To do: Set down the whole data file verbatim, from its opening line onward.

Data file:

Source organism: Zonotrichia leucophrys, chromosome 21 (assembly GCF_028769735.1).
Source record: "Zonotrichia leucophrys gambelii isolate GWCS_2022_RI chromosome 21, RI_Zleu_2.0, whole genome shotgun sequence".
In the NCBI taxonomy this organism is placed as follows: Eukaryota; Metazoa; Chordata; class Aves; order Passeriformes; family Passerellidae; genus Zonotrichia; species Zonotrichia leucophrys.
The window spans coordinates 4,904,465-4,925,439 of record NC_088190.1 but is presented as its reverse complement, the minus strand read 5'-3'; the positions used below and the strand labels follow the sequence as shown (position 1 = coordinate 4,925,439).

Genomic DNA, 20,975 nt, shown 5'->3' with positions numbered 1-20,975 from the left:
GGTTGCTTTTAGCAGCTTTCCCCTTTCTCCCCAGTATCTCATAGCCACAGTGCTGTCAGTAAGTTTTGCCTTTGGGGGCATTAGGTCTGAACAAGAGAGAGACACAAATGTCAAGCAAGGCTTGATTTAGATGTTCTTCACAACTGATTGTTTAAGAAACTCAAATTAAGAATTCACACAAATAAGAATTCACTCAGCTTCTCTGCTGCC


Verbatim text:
Source organism: Zonotrichia leucophrys, chromosome 21 (assembly GCF_028769735.1).
Source record: "Zonotrichia leucophrys gambelii isolate GWCS_2022_RI chromosome 21, RI_Zleu_2.0, whole genome shotgun sequence".
In the NCBI taxonomy this organism is placed as follows: Eukaryota; Metazoa; Chordata; class Aves; order Passeriformes; family Passerellidae; genus Zonotrichia; species Zonotrichia leucophrys.
The window spans coordinates 4,904,465-4,925,439 of record NC_088190.1 but is presented as its reverse complement, the minus strand read 5'-3'; the positions used below and the strand labels follow the sequence as shown (position 1 = coordinate 4,925,439).

Genomic DNA, 20,975 nt, shown 5'->3' with positions numbered 1-20,975 from the left:
GGTTGCTTTTAGCAGCTTTCCCCTTTCTCCCCAGTATCTCATAGCCACAGTGCTGTCAGTAAGTTTTGCCTTTGGGGGCATTAGGTCTGAACAAGAGAGAGACACAAATGTCAAGCAAGGCTTGATTTAGATGTTCTTCACAACTGATTGTTTAAGAAACTCAAATTAAGAATTCACACAAATAAGAATTCACTCAGCTTCTCTGCTGCC